26 posts

Geek


  Reply # 715653 12-Nov-2012 08:51 Send private message

Early WD Green drives had issues when raided - there were high failure rates, error correction issues and they took too long to spin up. This was one of the main reasons I paid a bit more when populating my NAS and put Seagate drives in instead.

The current crop of WD Greens should be fine, though.

Regards,

 - David.

225 posts

Master Geek
+1 received by user: 13


  Reply # 715665 12-Nov-2012 09:28 Send private message

I decided to stay away from WD Greens for storage of my data due to some overly aggressive head parking in the WD Green Drive line.

I did some researching before I was about to buy 6 WD Greens and what I read didn't exactly ease my mind.

Just one of many not very positive things I read in regards to this LLC thing ------ the WD30EZRX back in 2011 indicated that the drive has a load/unload cycle count lifetime of 300,000 cycles. To then read about a post on WD forums about a "Caviar Green 3TB 284,379 Load Cycle Count in only 131 days!"

Since I was going to be buying 6 3TB drives...I didn't want to risk it (or the possible headache and grief). Ended up going with the WD Reds.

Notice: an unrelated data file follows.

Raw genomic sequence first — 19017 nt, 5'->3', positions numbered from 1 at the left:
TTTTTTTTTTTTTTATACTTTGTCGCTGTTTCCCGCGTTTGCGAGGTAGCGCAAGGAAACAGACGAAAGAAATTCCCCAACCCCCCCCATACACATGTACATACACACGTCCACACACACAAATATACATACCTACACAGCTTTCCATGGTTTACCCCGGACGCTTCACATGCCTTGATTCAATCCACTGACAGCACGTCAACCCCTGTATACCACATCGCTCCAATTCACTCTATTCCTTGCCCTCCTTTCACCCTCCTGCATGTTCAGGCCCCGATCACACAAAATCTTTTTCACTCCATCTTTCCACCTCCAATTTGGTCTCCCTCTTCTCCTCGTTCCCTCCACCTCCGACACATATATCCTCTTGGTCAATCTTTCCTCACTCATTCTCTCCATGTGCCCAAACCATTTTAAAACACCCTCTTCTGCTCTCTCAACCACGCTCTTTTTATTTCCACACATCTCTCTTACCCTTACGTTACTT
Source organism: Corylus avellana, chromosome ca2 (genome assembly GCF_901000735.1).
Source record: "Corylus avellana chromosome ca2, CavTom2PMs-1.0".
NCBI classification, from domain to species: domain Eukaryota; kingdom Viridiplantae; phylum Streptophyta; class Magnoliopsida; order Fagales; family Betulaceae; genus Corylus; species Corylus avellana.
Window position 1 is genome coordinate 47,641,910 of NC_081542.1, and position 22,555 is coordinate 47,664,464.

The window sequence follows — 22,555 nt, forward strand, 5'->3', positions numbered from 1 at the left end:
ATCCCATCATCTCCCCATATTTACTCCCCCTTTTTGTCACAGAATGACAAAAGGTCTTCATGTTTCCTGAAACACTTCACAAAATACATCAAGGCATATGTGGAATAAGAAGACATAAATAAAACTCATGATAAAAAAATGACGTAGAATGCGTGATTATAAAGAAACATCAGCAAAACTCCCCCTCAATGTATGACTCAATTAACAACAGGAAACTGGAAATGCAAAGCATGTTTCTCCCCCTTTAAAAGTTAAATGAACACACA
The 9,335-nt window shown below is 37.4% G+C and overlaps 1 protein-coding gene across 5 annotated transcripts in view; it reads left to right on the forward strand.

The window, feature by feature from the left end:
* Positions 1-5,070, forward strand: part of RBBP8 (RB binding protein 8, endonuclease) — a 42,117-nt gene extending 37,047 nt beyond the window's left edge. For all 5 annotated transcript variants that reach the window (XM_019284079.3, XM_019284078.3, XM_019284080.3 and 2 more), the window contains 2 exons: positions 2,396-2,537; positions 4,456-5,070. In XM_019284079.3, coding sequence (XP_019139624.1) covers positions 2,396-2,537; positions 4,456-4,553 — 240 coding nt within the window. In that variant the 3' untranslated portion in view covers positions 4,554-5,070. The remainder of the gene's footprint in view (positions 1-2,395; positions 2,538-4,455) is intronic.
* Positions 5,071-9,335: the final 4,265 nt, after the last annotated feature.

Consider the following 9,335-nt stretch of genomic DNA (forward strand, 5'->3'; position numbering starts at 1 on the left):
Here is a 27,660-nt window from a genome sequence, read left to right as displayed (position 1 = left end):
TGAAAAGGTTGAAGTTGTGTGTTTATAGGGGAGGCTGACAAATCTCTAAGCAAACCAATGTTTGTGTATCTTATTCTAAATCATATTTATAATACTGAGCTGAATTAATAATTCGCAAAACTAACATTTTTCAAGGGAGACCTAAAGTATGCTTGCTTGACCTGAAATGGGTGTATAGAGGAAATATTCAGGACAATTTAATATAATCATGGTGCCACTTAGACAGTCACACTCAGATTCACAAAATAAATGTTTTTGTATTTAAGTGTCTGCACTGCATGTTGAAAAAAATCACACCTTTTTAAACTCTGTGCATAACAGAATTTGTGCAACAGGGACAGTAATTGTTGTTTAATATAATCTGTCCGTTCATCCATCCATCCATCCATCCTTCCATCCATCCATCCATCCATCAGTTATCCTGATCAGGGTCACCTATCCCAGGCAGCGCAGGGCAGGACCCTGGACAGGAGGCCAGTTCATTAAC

19 posts

Geek


  Reply # 716633 13-Nov-2012 19:21 Send private message

Bought myself a 212 and 2 WD Red 2TB drives and am very happy with it.

Transferring over Wireless N speed has increased from 4-5MB/s previously to 10-12MB/s with the NAS.

DLNA updates almost immediately - within a few seconds.

It would be handy if I could avoid transferring from the laptop to the NAS, and just download directly to the NAS. But I haven't managed to work out the Download Station yet. I want to download via HTTPS from my seedbox. Is this possible using the Download Station? I add a file and in the details it says "Status: Error". But I get the impression that the add feature is to add a torrent file.

Does anyone else download this way? It may be that there is a 3rd party package that can do this. Something similar to Internet Download Manager would be great.

Does anyone know of any other good 3rd party packages?

19 posts

Geek